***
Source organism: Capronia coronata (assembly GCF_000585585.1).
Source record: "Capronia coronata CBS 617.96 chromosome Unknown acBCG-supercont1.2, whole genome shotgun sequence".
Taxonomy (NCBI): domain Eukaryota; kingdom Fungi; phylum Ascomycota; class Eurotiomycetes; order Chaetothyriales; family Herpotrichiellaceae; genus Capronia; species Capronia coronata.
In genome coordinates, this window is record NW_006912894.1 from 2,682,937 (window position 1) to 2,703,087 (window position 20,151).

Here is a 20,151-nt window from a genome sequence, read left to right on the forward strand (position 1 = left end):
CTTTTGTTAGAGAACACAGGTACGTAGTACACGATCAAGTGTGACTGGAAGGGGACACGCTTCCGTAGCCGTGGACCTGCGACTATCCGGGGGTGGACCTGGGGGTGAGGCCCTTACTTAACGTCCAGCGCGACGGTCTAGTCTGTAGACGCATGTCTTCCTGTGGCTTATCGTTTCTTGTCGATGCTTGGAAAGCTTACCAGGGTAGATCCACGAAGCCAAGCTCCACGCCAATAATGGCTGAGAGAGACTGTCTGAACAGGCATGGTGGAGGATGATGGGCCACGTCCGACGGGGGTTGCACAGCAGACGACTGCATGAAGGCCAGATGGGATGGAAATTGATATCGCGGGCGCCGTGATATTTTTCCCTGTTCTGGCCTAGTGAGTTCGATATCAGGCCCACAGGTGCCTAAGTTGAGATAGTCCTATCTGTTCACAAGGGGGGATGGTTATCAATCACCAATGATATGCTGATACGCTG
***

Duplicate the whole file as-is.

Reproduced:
Source organism: Capronia coronata (assembly GCF_000585585.1).
Source record: "Capronia coronata CBS 617.96 chromosome Unknown acBCG-supercont1.2, whole genome shotgun sequence".
Taxonomy (NCBI): domain Eukaryota; kingdom Fungi; phylum Ascomycota; class Eurotiomycetes; order Chaetothyriales; family Herpotrichiellaceae; genus Capronia; species Capronia coronata.
In genome coordinates, this window is record NW_006912894.1 from 2,682,937 (window position 1) to 2,703,087 (window position 20,151).

Here is a 20,151-nt window from a genome sequence, read left to right on the forward strand (position 1 = left end):
CTTTTGTTAGAGAACACAGGTACGTAGTACACGATCAAGTGTGACTGGAAGGGGACACGCTTCCGTAGCCGTGGACCTGCGACTATCCGGGGGTGGACCTGGGGGTGAGGCCCTTACTTAACGTCCAGCGCGACGGTCTAGTCTGTAGACGCATGTCTTCCTGTGGCTTATCGTTTCTTGTCGATGCTTGGAAAGCTTACCAGGGTAGATCCACGAAGCCAAGCTCCACGCCAATAATGGCTGAGAGAGACTGTCTGAACAGGCATGGTGGAGGATGATGGGCCACGTCCGACGGGGGTTGCACAGCAGACGACTGCATGAAGGCCAGATGGGATGGAAATTGATATCGCGGGCGCCGTGATATTTTTCCCTGTTCTGGCCTAGTGAGTTCGATATCAGGCCCACAGGTGCCTAAGTTGAGATAGTCCTATCTGTTCACAAGGGGGGATGGTTATCAATCACCAATGATATGCTGATACGCTG